Tropical forests are converted at an alarming rate for agricultural use and pastureland, but also regrow naturally through secondary succession. For successful forest restoration, it is essential to understand the mechanisms of secondary succession. These mechanisms may vary across forest types, but analyses across broad spatial scales are lacking. Here, we analyse forest recovery using 1,403 plots that differ in age since agricultural abandonment from 50 sites across the Neotropics. We analyse changes in community composition using species-specific stem wood density (WD), which is a key trait for plant growth, survival and forest carbon storage. In wet forest, succession proceeds from low towards high community WD (acquisitive towards conservative trait values), in line with standard successional theory. However, in dry forest, succession proceeds from high towards low community WD (conservative towards acquisitive trait values), probably because high WD reflects drought tolerance in harsh early successional environments. Dry season intensity drives WD recovery by influencing the start and trajectory of succession, resulting in convergence of the community WD over time as vegetation cover builds up. These ecological insights can be used to improve species selection for reforestation. Reforestation species selected to establish a first protective canopy layer should, among other criteria, ideally have a similar WD to the early successional communities that dominate under the prevailing macroclimatic conditions.

Biodiversity recovery of Neotropical secondary forests
Rozendaal, Danaë M.A. ; Bongers, Frans ; Aide, T.M. ; Alvarez-Dávila, Esteban ; Ascarrunz, Nataly ; Balvanera, Patricia ; Becknell, Justin M. ; Bentos, Tony V. ; Brancalion, Pedro H.S. ; Cabral, George A.L. ; Calvo-Rodriguez, Sofia ; Chave, Jerome ; César, Ricardo G. ; Chazdon, Robin L. ; Condit, Richard ; Dallinga, Jorn S. ; Almeida-Cortez, Jarcilene S. De; Jong, Ben de; Oliveira, Alexandre De; Denslow, Julie S. ; Dent, Daisy H. ; Dewalt, Saara J. ; Dupuy, Juan Manuel ; Durán, Sandra M. ; Dutrieux, Loïc P. ; Espírito-Santo, Mario M. ; Fandino, María C. ; Fernandes, G.W. ; Finegan, Bryan ; García, Hernando ; Gonzalez, Noel ; Moser, Vanessa Granda ; Hall, Jefferson S. ; Hernández-Stefanoni, José Luis ; Hubbell, Stephen ; Jakovac, Catarina C. ; Hernández, Alma Johanna ; Junqueira, André B. ; Kennard, Deborah ; Larpin, Denis ; Letcher, Susan G. ; Licona, Juan-Carlos ; Lebrija-trejos, Edwin ; Marín-Spiotta, Erika ; Martínez-Ramos, Miguel ; Massoca, Paulo E.S. ; Meave, Jorge A. ; Mesquita, Rita C.G. ; Mora, Francisco ; Müller, Sandra C. ; Muñoz, Rodrigo ; Oliveira Neto, Silvio Nolasco De; Norden, Natalia ; Nunes, Yule R.F. ; Ochoa-Gaona, Susana ; Ortiz-Malavassi, Edgar ; Ostertag, Rebecca ; Peña-Caros, Marielos ; Pérez-García, Eduardo A. ; Piotto, Daniel ; Powers, Jennifer S. ; Aguilar-Cano, José ; Rodriguez-Buritica, Susana ; Rodríguez-Velázquez, Jorge ; Romero-Romero, Marco Antonio ; Ruíz, Jorge ; Sanchez-Azofeifa, Arturo ; Almeida, Arlete Silva De; Silver, Whendee L. ; Schwartz, Naomi B. ; Thomas, William Wayt ; Toledo, Marisol ; Uriarte, Maria ; Sá Sampaio, Everardo Valadares De; Breugel, Michiel van; Wal, Hans van der; Martins, Sebastião Venâncio ; Veloso, Maria D.M. ; Vester, Hans F.M. ; Vicentini, Alberto ; Vieira, Ima C.G. ; Villa, Pedro ; Williamson, G.B. ; Zanini, Kátia J. ; Zimmerman, Jess ; Poorter, Lourens - \ 2019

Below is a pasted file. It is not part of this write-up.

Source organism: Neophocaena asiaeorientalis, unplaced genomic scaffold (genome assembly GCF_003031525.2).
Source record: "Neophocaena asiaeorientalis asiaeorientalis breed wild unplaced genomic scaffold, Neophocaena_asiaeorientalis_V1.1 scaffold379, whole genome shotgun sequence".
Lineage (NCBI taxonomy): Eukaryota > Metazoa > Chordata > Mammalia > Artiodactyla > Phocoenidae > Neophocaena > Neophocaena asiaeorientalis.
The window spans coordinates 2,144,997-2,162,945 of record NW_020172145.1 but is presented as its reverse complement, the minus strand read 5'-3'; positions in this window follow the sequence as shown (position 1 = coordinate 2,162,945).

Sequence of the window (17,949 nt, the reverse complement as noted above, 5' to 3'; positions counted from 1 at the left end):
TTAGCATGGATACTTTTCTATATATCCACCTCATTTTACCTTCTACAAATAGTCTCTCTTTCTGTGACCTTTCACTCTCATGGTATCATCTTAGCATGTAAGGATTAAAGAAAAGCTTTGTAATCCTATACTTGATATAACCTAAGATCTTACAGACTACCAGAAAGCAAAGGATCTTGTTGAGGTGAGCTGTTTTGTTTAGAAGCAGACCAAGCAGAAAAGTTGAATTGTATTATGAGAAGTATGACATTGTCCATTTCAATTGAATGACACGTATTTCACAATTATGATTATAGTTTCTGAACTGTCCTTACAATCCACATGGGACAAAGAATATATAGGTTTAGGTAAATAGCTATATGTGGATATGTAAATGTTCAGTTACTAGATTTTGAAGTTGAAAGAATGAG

Science Advances 5 (2019)3. - ISSN 2375-2548 - 10 p.
Old-growth tropical forests harbor an immense diversity of tree species but are rapidly being cleared, while secondary forests that regrow on abandoned agricultural lands increase in extent. We assess how tree species richness and composition recover during secondary succession across gradients in environmental conditions and anthropogenic disturbance in an unprecedented multisite analysis for the Neotropics. Secondary forests recover remarkably fast in species richness but slowly in species composition. Secondary forests take a median time of five decades to recover the species richness of old-growth forest (80% recovery after 20 years) based on rarefaction analysis. Full recovery of species composition takes centuries (only 34% recovery after 20 years). A dual strategy that maintains both old-growth forests and species-rich secondary forests is therefore crucial for biodiversity conservation in human-modified tropical landscapes.
EFSA Scientific Colloquium 24 – 'omics in risk assessment: state of the art and next steps